Fiesta de San Andres

4th Oct 2012
Fiesta de San Andres

By the time that November rolls around, most are happy to curl up under a duvet, put on the kettle and begin the count down to Christmas in the safety of their centrally heated homes. However, if you are planning some winter sun, you could always invest in some cheap flights to Tenerife and join in the festivities of Fiesta de San Andres which takes place on the 29th and 30th of November.

The festival is a raucous affair which celebrates the wonderful time of year when the wine producers crack open their cellar doors and invite all and sundry to come inside and sample their new wines.  Although the main focus of the festival is celebrating the harvest, there are a number of other activities going on across the island which are well worth a watch.

On the 29th, the Eve of Fiesta de San Andres, Puerto de la Cruz stages Arrastre las Caharros which, when translated literally, means “run with the pots and pans”. Legend has it that when San Andres (or Saint Andrew as he is better known in the UK) arrived on the island, he was more than willing to indulge in a few too many tipples and ended up passed out on the street. In order to wake him up, the children of the town tied whatever metal objects they could get their hands on to pieces of string and took to the streets aiming to make as much noise as humanely possible to ensure he could get no rest.

Toddlers kick off the celebrations early in the morning dragging tin cans and the like along the streets, much to the delight of their camera-toting parents. Throughout the day, the ages of the participants increases, as does the size and weight of the metal objects. As the festivities reach their crescendo, the strong young men of the town begin to drag empty oil cans, exhaust pipes, old washing machine drums and microwave ovens along the streets with the intention of making as much of a racket as possible. In order to achieve their aim, a “yoke” leads the way directing those dragging the items to each and every pothole.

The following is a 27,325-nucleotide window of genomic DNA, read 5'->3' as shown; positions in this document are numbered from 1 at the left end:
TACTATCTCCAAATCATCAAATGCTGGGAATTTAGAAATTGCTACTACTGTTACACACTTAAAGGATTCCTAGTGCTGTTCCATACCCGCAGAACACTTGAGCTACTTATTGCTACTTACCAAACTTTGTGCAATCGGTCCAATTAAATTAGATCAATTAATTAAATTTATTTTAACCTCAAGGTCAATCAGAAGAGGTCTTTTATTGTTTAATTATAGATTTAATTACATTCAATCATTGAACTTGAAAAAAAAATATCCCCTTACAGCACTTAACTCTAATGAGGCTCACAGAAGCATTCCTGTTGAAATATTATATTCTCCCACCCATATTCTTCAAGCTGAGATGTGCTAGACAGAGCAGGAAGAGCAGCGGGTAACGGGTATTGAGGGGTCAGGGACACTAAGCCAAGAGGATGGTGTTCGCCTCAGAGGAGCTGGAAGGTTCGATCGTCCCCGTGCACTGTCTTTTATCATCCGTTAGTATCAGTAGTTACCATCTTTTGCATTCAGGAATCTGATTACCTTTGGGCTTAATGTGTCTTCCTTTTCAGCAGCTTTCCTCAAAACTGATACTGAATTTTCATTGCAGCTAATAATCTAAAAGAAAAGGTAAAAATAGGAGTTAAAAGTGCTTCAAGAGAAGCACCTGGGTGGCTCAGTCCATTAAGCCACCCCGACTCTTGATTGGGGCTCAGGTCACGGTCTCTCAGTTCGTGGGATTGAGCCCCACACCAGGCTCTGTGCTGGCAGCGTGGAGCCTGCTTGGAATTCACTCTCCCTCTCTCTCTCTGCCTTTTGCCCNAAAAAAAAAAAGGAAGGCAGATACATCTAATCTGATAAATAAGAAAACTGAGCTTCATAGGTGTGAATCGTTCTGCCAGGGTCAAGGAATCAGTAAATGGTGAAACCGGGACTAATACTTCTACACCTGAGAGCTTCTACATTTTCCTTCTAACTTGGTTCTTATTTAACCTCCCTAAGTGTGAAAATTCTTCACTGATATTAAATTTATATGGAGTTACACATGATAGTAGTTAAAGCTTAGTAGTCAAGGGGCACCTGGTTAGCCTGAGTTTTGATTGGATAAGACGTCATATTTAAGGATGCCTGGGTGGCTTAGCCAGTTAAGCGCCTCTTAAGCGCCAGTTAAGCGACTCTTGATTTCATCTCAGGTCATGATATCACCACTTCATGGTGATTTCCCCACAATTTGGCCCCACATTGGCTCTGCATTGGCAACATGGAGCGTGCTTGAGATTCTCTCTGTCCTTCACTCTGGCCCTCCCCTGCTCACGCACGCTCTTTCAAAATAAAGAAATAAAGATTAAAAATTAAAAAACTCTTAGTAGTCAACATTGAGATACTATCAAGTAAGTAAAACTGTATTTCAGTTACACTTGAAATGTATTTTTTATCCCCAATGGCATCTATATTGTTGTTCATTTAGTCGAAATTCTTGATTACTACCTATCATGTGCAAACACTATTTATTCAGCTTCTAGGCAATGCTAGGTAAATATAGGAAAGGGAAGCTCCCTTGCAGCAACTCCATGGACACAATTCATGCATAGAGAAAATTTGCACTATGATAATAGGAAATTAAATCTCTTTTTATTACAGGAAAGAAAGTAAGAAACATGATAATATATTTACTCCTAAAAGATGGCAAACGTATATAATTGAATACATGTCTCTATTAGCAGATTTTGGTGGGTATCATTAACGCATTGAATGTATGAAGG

In addition to the noisy antics, you can also marvel at the recklessness of the young men taking part in the Arrastre de las Tableros or “Riding the Boards”. The tradition originates from the ancient practice of rolling wine barrels down to the sea to clean them. The noise was a sign that the new wines were ready and thus, the time had arrived for celebration!

The riding of the boards requires steep streets so you will only be able to witness the phenomenon in hilly towns such as Lcod de las Vinos and La Guancha. Needless to say it is mostly young men who are willing to compete in the risky task of greasing up boards of wood and racing down to the finishing line of a huge pile of tyres.

After all of this, the wine tasting may come as welcome relief from all the noise! The 30th November is a community affair. You will be given samples of wine in plastic cups and can feast on freshly roasted chestnuts, sardines and sweet potatoes. You may think that November is a time for hibernation but why not go and seek some warmth away from the fire and enjoy some unusual entertainment.


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